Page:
7 Ways to Save on Your Next Trip

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Here, expert tips on how to save time and money on your next vacation or business trip.

Besides surfing the web for the best deals, there are other ways to get more bang for your travel buck. Here are seven tried-and-true travel secrets that will save you both time and money.


Save time on security line-ups.

If you encounter a long security line, don’t automatically join in! Many large airports have additional screening points a little off the beaten track that are less crowded. If you plan to travel in the US, you can visit the Transportation Security Administrations website (waittime.tsa.dhs.gov) to find the location of security checkpoints at every US airport. The website also publishes average wait times by the hour. For information on Canadian airports visit Transport Canada.

Hotel sold out? Here’s how to get a room.

You’ll have better luck getting a room if you call the hotel directly instead of dialing the 800-numbers which put you through to a centralized reservation centre. Workers in the call centre don’t have the authority to manipulate a hotel’s inventory the way an on-site manager does. Another idea is to check out a reseller’s website. Most hotels give some of their inventory to third-party travel sites such as Expedia, Hotels.com and Travelocity.

Get the room upgrade – without paying a penny more.

When it comes to upgrades, timing is everything. Naturally, you’ll have a better chance of success if the hotel is slow, but it’s also important to ask for the upgrade right away, before you’re locked into the room. If you want to score a more luxurious accommodation, don’t wait for the front-desk person to hand you a key.

Instead let it be known if it’s a special occasion or if you have specific business needs. And even if you “miss the moment” at check-in, communicate any displeasure with the room you’ve been assigned. You never know — you still may get the upgrade or at least be reassigned to a more suitable room.

Making the most of your air miles.

Rule number 1: if you don’t find what you want online, talk to a live person. While you may need to pay a fee to speak with an airline reservation agent, you’ll have a greater chance of getting the flight you want. Reservation agents have access to inventory from partner inventory and can also suggest different routings using connecting flights or alternative airports.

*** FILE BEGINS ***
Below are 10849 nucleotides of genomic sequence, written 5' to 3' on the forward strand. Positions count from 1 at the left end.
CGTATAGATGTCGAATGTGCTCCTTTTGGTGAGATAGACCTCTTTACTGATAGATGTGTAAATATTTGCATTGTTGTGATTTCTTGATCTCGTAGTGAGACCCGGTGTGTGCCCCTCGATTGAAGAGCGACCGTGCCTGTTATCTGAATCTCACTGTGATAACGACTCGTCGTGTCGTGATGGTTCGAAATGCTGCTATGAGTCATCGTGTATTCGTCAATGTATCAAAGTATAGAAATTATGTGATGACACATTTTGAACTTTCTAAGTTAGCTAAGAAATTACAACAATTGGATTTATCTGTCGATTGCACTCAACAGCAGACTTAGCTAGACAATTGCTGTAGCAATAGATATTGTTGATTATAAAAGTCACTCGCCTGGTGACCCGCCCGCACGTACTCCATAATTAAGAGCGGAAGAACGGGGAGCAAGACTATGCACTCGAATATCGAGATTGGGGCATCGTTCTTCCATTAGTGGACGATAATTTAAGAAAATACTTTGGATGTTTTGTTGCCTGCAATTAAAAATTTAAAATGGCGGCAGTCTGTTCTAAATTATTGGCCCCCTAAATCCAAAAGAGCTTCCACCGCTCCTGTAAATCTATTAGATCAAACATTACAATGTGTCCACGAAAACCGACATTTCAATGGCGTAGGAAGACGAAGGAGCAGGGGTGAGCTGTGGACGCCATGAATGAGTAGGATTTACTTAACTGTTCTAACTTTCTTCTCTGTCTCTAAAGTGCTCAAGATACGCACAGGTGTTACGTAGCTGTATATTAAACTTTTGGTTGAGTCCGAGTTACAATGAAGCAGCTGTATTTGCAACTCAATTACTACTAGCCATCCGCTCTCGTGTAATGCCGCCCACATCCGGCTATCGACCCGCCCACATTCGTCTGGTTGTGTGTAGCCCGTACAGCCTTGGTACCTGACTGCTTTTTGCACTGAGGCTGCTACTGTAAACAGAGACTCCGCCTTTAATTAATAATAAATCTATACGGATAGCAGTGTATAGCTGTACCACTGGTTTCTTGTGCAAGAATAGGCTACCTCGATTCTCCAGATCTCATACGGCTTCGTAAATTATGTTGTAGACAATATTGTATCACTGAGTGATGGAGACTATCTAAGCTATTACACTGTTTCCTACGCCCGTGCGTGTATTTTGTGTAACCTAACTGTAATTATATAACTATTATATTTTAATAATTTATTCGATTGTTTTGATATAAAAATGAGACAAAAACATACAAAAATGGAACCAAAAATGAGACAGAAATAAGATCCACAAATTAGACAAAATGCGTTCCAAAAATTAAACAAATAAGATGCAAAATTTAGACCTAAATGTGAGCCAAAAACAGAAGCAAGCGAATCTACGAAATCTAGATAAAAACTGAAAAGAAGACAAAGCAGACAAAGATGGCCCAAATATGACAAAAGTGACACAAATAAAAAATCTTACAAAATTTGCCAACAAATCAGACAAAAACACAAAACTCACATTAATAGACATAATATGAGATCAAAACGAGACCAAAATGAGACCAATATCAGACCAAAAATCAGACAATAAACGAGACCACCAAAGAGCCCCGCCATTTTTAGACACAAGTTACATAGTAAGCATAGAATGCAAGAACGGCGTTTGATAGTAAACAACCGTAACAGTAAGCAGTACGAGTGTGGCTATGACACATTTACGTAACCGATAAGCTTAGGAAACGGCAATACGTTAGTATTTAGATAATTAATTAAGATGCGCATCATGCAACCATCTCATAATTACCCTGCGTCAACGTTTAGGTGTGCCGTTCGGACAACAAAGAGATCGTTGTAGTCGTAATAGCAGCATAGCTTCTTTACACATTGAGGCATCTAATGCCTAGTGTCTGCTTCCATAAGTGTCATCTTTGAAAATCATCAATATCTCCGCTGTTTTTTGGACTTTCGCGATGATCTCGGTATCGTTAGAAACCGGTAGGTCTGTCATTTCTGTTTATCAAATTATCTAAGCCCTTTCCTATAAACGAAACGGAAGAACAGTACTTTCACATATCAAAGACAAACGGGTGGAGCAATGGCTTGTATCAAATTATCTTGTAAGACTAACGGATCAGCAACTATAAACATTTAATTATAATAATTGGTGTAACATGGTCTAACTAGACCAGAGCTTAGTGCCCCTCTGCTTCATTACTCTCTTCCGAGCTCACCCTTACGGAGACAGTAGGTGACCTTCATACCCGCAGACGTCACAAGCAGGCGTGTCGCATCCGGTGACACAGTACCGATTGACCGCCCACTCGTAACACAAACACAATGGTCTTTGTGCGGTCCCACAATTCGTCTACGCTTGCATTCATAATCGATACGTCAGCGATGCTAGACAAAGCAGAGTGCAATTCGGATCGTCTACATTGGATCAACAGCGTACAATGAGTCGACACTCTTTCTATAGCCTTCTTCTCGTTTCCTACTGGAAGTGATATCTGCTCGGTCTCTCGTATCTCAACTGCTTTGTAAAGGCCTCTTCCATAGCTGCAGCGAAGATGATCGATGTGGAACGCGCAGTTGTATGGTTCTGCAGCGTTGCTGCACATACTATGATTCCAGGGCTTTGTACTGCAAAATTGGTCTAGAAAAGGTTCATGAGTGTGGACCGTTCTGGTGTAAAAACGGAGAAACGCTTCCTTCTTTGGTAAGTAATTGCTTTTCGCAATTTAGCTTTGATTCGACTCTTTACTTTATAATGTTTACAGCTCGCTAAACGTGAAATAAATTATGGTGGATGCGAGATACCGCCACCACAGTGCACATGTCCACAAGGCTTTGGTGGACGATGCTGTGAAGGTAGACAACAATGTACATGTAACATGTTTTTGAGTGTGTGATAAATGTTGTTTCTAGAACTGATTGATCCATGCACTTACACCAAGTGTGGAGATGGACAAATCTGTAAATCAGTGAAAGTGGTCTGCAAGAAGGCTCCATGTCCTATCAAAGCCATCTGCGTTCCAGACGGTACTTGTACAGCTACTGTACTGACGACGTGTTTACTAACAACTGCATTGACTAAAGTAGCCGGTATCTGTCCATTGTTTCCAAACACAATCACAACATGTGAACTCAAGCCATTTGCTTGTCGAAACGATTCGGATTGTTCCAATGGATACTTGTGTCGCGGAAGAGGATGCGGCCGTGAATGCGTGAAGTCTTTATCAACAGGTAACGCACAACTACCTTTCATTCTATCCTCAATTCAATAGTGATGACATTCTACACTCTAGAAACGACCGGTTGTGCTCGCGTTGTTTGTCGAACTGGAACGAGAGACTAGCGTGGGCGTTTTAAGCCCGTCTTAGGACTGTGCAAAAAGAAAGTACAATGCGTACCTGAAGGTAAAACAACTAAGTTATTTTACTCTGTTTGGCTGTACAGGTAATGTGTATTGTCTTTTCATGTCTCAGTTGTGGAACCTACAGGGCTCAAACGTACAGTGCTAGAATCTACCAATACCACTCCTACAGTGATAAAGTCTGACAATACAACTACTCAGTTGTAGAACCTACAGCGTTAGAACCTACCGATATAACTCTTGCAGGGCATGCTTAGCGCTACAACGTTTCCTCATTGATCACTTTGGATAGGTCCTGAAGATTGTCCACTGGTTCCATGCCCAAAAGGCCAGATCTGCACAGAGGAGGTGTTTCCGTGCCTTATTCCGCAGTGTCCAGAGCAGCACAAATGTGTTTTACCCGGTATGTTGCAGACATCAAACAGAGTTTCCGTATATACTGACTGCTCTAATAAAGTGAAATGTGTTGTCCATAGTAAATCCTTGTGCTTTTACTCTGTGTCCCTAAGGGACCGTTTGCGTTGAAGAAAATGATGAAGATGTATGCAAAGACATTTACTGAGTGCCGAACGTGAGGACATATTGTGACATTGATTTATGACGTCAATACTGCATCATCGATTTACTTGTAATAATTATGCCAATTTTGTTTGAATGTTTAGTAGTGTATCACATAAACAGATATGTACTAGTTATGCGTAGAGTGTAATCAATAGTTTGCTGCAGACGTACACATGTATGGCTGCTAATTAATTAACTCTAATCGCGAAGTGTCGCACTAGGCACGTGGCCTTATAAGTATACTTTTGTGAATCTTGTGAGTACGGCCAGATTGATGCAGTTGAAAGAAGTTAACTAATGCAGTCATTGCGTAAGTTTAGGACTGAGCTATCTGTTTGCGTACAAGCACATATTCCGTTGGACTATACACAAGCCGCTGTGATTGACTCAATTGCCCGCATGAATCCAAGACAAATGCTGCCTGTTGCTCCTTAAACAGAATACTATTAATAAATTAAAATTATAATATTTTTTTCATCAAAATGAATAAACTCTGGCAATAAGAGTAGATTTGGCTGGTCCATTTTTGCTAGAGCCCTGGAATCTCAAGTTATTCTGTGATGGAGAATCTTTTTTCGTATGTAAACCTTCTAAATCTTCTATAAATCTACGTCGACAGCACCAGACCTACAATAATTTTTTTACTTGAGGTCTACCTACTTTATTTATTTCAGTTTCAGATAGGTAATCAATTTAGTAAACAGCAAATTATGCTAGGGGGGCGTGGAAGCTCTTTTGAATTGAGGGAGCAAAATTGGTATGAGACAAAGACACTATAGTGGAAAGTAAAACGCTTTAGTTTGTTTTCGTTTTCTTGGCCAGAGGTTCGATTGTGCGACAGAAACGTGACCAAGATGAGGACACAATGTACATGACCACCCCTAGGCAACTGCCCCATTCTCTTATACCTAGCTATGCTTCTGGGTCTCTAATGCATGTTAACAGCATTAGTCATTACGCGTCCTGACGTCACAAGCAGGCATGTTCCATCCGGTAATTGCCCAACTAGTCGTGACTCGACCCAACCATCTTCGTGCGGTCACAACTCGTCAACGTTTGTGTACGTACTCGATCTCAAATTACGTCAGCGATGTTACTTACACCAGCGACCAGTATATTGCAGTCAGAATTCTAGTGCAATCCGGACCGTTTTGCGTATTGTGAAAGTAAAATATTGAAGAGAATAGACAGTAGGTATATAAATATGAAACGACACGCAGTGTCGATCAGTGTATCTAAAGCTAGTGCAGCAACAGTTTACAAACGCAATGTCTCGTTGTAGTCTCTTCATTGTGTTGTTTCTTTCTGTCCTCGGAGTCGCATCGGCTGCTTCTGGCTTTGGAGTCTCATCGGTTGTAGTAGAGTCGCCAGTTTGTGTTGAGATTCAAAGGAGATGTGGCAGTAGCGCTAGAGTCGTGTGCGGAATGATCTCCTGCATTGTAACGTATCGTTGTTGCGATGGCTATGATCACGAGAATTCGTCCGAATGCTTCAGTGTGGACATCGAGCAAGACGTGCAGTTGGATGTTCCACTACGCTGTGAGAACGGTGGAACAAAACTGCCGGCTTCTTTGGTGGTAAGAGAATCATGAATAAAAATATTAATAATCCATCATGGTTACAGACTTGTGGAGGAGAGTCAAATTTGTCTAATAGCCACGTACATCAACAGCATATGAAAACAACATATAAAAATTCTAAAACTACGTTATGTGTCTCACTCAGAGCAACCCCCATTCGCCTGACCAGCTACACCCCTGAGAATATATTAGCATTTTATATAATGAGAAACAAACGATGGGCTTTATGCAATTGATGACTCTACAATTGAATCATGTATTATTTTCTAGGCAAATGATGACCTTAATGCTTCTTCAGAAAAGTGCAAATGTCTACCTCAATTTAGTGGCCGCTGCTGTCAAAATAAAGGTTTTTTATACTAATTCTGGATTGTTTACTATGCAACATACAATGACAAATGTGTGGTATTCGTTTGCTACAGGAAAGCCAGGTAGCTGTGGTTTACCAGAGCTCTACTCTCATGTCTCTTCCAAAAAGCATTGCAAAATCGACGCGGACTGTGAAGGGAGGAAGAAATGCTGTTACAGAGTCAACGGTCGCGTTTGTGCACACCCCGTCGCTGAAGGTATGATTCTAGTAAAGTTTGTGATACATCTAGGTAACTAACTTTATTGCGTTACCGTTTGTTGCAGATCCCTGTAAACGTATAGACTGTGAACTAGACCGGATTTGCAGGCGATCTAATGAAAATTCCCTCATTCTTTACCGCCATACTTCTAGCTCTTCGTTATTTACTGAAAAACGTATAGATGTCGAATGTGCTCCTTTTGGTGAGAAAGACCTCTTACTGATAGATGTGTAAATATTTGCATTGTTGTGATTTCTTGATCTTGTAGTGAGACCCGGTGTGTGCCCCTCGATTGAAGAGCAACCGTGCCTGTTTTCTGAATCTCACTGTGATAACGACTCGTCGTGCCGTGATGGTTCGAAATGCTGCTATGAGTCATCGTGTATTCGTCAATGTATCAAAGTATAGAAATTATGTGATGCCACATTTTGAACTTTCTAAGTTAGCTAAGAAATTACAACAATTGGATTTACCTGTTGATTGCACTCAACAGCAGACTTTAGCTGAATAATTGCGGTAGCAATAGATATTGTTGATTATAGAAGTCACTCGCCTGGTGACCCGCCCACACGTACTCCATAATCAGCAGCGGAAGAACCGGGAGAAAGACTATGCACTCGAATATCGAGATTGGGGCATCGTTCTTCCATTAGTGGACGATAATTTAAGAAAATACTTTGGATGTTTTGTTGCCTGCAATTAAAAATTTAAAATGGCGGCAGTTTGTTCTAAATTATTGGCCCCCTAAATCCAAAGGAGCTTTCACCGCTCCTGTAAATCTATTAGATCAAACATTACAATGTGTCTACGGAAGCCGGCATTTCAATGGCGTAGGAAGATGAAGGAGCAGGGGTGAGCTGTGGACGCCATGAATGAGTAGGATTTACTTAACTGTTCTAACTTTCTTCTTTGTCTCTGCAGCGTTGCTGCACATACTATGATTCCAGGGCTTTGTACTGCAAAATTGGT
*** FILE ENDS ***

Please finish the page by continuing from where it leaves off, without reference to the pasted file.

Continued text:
When making your reservation, keep in mind how the system works. While most airlines make seats available 330 days in advance, frequent-flier inventory isn’t usually entered into the system that early. The best time to book frequent-flier flights is three to six months ahead of your trip.

Pay coach, fly first class.

A useful airline secret to know is that you can buy a first-class ticket for little more than the last minute coach fare. The trick is to search for a fare destination code called a “Yup” or a “Q-up”. Check out FareCompare.com which has an online tool designed to search for these special fares. While Y- and Q-ups are usually significantly more expensive than advance-purchase fares, they’re not much more than last minute coach. (For more information, see First-class seats for less.)

Upgrade your rental car for free.

Rental car companies typically overbook — and economy cars are usually the first to go. If you’re renting a car online, reserve the cheapest car available and chances are you’ll get a better car without even asking for it.

Play (and win) the bumping game.

It’s an increasingly common travel woe: getting bumped from your flight. But if your schedule is flexible, you can take advantage of the system and score free tickets and other perks in exchange for giving up your seat.

As soon as you arrive at the gate, ask if the flight is overbooked. If so, find out what the airport’s initial offer is and put your name on the volunteer list. (Being on the list doesn’t obligate you to accept the offer, but with  many airlines, it does give you right of first refusal.)

If you decide not to take the compensation package, you can either decline it and remain on your scheduled flight or wait to see if the package increases when the airline makes an offer to fellow travellers. Gate agents typically sweeten the pot until they get enough volunteers.

If you’re offered a free ticket, ask about any restrictions such as expiration or black out dates. And be sure to get a confirmed seat on the next flight. The last thing you want is to give up one seat and then get involuntarily bumped from another!

Source: Money Magazine

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